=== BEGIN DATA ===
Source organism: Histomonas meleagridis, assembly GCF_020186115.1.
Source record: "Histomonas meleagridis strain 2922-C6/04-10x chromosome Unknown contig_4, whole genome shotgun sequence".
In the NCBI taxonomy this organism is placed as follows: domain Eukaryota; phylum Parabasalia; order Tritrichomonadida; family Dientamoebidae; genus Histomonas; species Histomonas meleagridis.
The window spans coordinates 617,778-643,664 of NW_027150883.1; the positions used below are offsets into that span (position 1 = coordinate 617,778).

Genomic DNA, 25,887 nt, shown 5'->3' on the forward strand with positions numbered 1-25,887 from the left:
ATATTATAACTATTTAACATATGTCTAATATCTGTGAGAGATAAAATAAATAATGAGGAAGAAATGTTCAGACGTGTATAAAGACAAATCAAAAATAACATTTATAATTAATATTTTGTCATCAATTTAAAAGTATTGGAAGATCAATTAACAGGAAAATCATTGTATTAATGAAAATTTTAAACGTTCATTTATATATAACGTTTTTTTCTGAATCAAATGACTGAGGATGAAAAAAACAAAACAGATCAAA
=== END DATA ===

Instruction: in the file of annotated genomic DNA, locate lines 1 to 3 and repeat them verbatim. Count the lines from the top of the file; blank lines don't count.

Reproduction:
Source organism: Histomonas meleagridis, assembly GCF_020186115.1.
Source record: "Histomonas meleagridis strain 2922-C6/04-10x chromosome Unknown contig_4, whole genome shotgun sequence".
In the NCBI taxonomy this organism is placed as follows: domain Eukaryota; phylum Parabasalia; order Tritrichomonadida; family Dientamoebidae; genus Histomonas; species Histomonas meleagridis.